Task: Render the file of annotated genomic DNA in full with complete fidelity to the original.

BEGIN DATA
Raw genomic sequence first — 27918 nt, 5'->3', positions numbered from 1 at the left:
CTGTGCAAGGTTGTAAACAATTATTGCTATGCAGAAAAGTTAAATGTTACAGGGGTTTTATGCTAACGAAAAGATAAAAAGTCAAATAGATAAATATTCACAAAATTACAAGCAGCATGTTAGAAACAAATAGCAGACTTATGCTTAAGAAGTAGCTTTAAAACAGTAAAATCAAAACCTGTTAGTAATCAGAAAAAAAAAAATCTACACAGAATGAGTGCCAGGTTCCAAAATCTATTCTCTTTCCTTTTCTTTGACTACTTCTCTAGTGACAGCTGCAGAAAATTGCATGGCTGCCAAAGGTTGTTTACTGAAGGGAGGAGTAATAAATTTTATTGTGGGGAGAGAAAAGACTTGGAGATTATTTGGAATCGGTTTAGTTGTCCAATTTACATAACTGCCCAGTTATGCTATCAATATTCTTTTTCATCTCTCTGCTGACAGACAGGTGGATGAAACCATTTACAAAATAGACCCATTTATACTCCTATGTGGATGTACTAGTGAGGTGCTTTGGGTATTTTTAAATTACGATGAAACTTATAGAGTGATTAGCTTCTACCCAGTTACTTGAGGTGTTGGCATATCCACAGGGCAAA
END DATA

Raw genomic sequence first — 27918 nt, 5'->3', positions numbered from 1 at the left:
CTGTGCAAGGTTGTAAACAATTATTGCTATGCAGAAAAGTTAAATGTTACAGGGGTTTTATGCTAACGAAAAGATAAAAAGTCAAATAGATAAATATTCACAAAATTACAAGCAGCATGTTAGAAACAAATAGCAGACTTATGCTTAAGAAGTAGCTTTAAAACAGTAAAATCAAAACCTGTTAGTAATCAGAAAAAAAAAAATCTACACAGAATGAGTGCCAGGTTCCAAAATCTATTCTCTTTCCTTTTCTTTGACTACTTCTCTAGTGACAGCTGCAGAAAATTGCATGGCTGCCAAAGGTTGTTTACTGAAGGGAGGAGTAATAAATTTTATTGTGGGGAGAGAAAAGACTTGGAGATTATTTGGAATCGGTTTAGTTGTCCAATTTACATAACTGCCCAGTTATGCTATCAATATTCTTTTTCATCTCTCTGCTGACAGACAGGTGGATGAAACCATTTACAAAATAGACCCATTTATACTCCTATGTGGATGTACTAGTGAGGTGCTTTGGGTATTTTTAAATTACGATGAAACTTATAGAGTGATTAGCTTCTACCCAGTTACTTGAGGTGTTGGCATATCCACAGGGCAAA